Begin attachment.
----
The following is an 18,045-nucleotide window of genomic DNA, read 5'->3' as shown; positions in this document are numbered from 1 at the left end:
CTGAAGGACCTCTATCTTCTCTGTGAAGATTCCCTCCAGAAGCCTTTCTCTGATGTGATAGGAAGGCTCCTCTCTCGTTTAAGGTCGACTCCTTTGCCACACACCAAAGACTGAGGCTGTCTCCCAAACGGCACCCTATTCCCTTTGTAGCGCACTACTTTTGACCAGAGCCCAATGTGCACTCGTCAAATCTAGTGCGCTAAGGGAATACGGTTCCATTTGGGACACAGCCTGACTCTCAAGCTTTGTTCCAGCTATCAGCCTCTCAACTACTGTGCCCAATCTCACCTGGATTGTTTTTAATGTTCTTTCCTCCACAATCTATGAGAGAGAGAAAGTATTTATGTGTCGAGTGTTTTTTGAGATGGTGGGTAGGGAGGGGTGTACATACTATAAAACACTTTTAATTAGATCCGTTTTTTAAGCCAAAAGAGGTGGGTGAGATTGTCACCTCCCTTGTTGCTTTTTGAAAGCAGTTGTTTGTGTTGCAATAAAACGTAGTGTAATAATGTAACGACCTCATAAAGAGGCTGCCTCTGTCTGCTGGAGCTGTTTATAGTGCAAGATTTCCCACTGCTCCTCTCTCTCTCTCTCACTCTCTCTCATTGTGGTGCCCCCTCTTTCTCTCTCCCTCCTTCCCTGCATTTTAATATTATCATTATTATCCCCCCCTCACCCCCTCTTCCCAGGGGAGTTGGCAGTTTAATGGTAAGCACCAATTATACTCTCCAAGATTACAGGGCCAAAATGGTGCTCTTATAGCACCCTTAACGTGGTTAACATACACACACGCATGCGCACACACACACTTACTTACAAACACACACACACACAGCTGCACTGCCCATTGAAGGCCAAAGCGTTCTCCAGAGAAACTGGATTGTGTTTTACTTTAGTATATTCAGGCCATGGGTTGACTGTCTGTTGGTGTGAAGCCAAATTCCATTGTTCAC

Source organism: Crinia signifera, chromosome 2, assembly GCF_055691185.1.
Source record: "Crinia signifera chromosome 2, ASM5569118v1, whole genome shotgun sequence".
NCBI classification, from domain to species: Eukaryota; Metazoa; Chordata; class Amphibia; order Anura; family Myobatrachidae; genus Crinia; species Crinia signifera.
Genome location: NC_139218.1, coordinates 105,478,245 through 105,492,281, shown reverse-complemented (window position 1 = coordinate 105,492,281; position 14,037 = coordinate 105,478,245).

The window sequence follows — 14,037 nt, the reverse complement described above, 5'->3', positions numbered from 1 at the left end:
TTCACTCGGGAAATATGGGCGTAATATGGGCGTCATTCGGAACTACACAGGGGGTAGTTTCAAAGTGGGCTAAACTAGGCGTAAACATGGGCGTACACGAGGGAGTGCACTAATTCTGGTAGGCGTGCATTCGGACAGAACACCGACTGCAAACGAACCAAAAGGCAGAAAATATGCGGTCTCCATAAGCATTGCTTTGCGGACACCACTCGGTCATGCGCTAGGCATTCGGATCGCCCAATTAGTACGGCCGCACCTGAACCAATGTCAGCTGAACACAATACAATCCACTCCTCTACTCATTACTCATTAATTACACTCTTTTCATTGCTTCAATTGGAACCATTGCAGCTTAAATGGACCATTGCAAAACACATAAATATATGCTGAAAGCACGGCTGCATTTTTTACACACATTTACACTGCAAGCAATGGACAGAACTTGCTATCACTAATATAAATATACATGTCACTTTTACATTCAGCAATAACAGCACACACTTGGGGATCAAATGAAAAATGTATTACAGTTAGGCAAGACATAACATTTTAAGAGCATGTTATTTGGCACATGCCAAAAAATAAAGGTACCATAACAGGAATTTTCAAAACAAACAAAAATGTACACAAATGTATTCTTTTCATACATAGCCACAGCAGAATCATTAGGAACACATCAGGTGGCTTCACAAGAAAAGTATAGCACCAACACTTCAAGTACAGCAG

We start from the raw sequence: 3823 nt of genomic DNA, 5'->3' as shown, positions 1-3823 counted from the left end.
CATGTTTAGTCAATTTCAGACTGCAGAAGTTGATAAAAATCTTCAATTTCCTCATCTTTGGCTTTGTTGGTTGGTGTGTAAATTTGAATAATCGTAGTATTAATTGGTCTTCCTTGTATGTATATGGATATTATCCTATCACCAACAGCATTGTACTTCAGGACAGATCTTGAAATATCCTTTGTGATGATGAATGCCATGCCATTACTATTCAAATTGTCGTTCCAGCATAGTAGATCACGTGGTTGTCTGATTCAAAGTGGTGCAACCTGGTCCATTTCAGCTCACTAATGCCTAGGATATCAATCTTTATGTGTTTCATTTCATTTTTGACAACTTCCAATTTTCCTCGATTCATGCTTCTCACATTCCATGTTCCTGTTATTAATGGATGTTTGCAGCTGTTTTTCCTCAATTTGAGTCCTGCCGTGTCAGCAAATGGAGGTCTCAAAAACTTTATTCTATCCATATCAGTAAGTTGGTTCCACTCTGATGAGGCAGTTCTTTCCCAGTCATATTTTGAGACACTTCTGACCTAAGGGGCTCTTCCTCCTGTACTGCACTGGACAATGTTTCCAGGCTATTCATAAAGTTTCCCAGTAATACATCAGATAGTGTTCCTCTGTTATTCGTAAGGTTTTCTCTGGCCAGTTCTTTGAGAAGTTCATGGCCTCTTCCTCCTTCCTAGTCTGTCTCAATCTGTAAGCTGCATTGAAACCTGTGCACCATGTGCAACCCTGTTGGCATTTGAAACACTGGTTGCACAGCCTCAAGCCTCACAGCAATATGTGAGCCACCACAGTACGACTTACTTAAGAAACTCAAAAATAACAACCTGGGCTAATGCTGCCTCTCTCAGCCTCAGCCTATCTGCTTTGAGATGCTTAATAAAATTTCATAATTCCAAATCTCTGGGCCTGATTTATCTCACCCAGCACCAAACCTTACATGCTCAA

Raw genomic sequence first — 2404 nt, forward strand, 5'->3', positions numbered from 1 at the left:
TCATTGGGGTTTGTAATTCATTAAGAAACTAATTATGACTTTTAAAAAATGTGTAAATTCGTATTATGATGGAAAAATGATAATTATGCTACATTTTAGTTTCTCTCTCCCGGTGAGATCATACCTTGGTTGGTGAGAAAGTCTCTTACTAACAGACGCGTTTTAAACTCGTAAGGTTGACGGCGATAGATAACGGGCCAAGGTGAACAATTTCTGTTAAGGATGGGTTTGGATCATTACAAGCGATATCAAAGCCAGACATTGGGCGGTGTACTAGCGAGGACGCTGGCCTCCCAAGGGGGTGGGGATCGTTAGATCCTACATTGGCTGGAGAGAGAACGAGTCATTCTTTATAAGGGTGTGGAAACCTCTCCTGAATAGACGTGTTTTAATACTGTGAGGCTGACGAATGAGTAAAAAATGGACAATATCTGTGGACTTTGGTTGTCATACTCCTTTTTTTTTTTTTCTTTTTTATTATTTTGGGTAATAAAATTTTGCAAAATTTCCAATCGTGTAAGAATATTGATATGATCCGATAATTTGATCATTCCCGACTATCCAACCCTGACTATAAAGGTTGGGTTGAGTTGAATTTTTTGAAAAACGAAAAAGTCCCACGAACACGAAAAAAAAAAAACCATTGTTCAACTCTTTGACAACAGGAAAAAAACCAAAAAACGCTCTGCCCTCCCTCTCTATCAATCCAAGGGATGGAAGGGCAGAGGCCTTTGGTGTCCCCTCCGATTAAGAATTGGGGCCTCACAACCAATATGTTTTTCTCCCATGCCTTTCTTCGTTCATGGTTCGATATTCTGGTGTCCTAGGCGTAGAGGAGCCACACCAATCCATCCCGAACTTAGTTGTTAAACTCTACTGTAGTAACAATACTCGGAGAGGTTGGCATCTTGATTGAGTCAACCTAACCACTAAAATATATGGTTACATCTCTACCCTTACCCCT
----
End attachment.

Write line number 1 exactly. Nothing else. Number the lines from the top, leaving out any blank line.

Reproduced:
The following is an 18,045-nucleotide window of genomic DNA, read 5'->3' as shown; positions in this document are numbered from 1 at the left end: